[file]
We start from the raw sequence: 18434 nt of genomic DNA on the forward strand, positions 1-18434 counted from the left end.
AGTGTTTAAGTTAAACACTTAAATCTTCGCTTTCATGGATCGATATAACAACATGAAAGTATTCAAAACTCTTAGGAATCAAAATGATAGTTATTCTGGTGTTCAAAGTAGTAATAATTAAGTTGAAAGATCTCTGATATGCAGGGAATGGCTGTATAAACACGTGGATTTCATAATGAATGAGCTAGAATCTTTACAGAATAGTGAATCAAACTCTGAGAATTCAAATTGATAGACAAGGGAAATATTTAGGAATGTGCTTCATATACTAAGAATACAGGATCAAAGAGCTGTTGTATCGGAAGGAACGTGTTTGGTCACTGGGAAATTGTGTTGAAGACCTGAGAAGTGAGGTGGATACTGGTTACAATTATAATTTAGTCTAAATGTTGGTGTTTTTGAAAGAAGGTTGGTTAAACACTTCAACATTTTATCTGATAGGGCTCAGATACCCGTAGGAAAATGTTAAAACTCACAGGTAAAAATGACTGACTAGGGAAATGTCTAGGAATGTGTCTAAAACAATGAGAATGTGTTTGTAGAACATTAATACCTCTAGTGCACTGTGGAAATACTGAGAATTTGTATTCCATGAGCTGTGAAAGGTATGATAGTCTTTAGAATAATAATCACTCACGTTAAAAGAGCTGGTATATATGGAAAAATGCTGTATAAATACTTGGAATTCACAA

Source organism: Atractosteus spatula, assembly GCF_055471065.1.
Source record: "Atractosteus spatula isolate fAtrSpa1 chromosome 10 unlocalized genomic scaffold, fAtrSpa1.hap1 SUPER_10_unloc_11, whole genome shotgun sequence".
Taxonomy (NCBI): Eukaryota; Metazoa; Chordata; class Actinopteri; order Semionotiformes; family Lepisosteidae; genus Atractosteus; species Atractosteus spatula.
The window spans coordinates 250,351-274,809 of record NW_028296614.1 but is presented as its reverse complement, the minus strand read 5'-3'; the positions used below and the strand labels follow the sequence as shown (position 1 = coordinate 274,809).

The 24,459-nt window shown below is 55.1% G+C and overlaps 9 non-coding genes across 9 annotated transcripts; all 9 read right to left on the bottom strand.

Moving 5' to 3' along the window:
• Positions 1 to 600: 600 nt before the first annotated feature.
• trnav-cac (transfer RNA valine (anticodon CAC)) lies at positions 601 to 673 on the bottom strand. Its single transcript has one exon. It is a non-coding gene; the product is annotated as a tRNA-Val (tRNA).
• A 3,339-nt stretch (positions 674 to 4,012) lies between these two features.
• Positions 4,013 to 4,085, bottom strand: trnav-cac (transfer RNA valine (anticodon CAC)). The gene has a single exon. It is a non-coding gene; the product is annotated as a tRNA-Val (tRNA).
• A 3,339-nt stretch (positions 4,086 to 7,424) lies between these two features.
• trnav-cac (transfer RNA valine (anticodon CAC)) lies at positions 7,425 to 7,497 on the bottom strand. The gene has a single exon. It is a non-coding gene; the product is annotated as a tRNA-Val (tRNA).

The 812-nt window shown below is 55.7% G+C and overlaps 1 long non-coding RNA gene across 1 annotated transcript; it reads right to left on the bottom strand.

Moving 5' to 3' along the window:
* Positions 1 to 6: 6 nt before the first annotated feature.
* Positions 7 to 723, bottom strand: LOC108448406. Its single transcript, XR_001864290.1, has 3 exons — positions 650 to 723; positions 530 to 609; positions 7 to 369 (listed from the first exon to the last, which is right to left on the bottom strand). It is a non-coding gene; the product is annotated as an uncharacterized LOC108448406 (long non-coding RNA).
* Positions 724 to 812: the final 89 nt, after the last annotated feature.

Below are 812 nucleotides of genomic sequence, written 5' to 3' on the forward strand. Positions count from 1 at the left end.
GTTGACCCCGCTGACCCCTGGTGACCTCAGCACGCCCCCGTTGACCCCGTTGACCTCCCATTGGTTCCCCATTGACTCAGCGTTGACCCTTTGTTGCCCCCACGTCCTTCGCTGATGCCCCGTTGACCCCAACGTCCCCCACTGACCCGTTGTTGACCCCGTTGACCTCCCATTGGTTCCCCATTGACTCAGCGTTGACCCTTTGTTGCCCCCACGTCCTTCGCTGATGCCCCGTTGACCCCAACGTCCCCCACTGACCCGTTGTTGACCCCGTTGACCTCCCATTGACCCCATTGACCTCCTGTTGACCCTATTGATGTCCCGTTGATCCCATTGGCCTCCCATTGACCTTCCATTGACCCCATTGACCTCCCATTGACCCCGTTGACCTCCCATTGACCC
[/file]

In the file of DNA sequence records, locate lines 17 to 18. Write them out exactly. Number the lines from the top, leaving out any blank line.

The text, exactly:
* Positions 1 to 6: 6 nt before the first annotated feature.
* Positions 7 to 723, bottom strand: LOC108448406. Its single transcript, XR_001864290.1, has 3 exons — positions 650 to 723; positions 530 to 609; positions 7 to 369 (listed from the first exon to the last, which is right to left on the bottom strand). It is a non-coding gene; the product is annotated as an uncharacterized LOC108448406 (long non-coding RNA).